Targeting-tracking system – battletechwiki 76 gas station credit card login


The Targeting-Tracking System ( TT), also known as Advanced Fire Control System, is the system that electricity use provides sensory and targeting information for a combat unit. Introduced circa 2439 [1], all modern combat units ( BattleMechs, Combat Vehicles, Aerospace Fighters, Battle Armor, etc.) include some form of TT as part of their basic sensor suite.

On BattleMechs, the TT incorporates a variety of sophisticated sensors with dedicated computers to process their data. Primary amongst these are thermal imaging, light amplification, radar and magnetic anomaly sensors. These are supplemented by secondary sensors, including motion detectors, chemical sniffers and others, all static electricity how it works of which is interpreted and presented to the MechWarrior in an easy-to-understand format, whether on their cockpit displays or Neurohelmet’s heads-up display. The TT is capable of telling friend from foe and classifying other units, even speculating on the exact variant. The intuitiveness of the system is responsible for the Mad Cat moniker given to the Timber Wolf during the Clan Invasion, since it appeared to combine aspects of both the Marauder and Catapult. The TT is also capable of sharing basic sensory data with another unit, though not to the same degree as available with Command, Control and electricity billy elliot chords Communications (C 3) systems, and the sensory information can be saved via battleROM for later viewing. [2]

During the destruction of the Succession Wars, some of the advanced fire control technology common during the Star League became lostech, greatly affecting the way battles npower gas price reduction were fought. Many systems capable of great precision over long distances could no longer be built or maintained, and often had to be replaced with more primitive examples. Towards the end of the era, many ‘Mechs had TT systems which themselves arkansas gas and oil commission were centuries old, often cobbled together with parts from different machines just so they could work. Even with weapons whose theoretical maximum range was the horizon, their effective range might be greatly reduced depending on the type of target at which the ‘Mech was shooting. [3] For example, at a distance of over 800m, a Shadow Hawk might have trouble landing accurate hits on another ‘Mech with its autocannon, but would have no issue with a stationary tower. [4] This technological decline also affected aerospace combat, though gas guzzler tax it be fought on a much grander scale: enemy craft might engage each other at distances of up to tens of thousands of kilometers, but the accuracy of their shots would be based on their computers’ ability to predict where the enemy would be and have their fire intersect that point, and so the more evasive an opponent was the harder they were to destroy. [5] Ground-bound aerospace units found their fire control systems impacted by the same factors which limited ‘Mech systems gas zauberberg 1, greatly reducing their weapons’ range. [6]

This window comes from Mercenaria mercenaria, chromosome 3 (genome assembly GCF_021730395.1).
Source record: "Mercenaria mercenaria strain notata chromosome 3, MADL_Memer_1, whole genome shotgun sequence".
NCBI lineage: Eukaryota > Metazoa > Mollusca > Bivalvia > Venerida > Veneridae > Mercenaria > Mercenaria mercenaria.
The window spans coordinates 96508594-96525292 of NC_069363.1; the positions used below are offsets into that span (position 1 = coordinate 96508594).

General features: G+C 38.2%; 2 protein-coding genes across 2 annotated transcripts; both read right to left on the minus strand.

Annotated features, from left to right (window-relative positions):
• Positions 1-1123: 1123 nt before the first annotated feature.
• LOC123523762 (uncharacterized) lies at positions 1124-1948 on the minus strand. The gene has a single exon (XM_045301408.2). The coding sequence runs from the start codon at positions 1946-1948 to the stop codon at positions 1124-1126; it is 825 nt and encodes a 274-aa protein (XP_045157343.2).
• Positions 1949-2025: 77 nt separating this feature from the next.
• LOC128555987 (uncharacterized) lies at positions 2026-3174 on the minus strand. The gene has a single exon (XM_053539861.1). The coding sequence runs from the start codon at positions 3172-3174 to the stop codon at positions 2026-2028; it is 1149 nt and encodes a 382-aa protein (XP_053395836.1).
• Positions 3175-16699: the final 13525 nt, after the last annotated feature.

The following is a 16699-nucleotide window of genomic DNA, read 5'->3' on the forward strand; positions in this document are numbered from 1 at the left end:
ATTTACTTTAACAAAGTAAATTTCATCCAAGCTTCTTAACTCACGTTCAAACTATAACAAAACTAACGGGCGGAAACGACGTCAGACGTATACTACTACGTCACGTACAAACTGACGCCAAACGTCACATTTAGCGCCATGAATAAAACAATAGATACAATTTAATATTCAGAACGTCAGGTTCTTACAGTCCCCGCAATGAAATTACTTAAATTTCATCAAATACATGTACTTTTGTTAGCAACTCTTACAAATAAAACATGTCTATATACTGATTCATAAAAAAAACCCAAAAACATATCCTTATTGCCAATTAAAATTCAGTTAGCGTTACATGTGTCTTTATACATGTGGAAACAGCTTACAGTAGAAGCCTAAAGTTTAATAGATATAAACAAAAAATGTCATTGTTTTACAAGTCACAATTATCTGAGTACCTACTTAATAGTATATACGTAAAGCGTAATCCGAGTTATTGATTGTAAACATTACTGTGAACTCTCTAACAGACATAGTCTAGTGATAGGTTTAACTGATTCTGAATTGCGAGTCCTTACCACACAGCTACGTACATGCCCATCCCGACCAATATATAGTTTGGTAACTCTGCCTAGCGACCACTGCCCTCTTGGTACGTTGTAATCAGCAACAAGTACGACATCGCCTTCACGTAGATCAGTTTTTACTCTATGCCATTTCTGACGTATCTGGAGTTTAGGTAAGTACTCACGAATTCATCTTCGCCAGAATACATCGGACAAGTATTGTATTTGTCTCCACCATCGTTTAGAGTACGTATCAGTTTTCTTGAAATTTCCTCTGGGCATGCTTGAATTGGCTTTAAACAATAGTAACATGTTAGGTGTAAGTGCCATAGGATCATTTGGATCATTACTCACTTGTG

As IndustrialMechs and Support Vehicles are designed primarily for non-combat use, they usually do not include an Advanced Fire Control System, although they can be modified. Industrial ‘Mechs come standard with what is known as a Basic Fire Control System, which dates back to before electricity notes class 10 pdf the introduction of TT. While sophisticated systems for their day and still sufficient for combat, they are greatly affected by the intrinsic electronic warfare capabilities of 31st century combat units and are incompatible with peripheral targeting systems. Changing out a Basic Fire Control System for an Advanced Fire Control System amounts to a simple swap and is easily accomplished, although only done so in the rare cases where an Industrial ‘Mech is actually armed.

In Classic BattleTech play a Targeting-Tracking or Advanced Fire Control System is known simply as Sensors and assumes the presence and functionality of this piece of equipment in all combat units, granting no bonus hp gas online complaint. In the event of a critical hit a +2 Gunnery skill penalty takes effect; after a second critical hit the unit can no longer fire. An Industrial ‘Mech or Support n game Vehicle equipped with a Basic Fire Control System receives a +1 penalty, while a Support Vehicle without any fire control system receives a +2 to-hit penalty. [7] Units without an Advanced Fire Control System may not use Artemis IV FCS, Artemis V FCS, Targeting Computers, Command, Control and Communications (C 3) systems, or Active Probes. [1]

In construction gas bubble in back rules all combat units automatically come with an Advanced Fire Control System which takes up no weight. Industrial ‘Mechs automatically come with a Basic Fire Control System, which weighs equivalent to five percent of all carried Medium and Heavy weapons and reduces by one the crew needed for Medium weapons to a minimum of one. Installing an Advanced Fire Control System weighs the same but doubles the cost of the cockpit. Support Vehicles do not come automatically with any fire control systems. They may install a Basic Fire Control System, weighing equivalent to five percent gas vs diesel of all carried Medium and Heavy weapons, or an Advanced Fire Control System, weighing equivalent to ten percent of all carried Medium and Heavy weapons. [1] (An Advanced Fire Control system for a Support Vehicle mounting only a Gauss Rifle would thus weigh 1.5 tons.)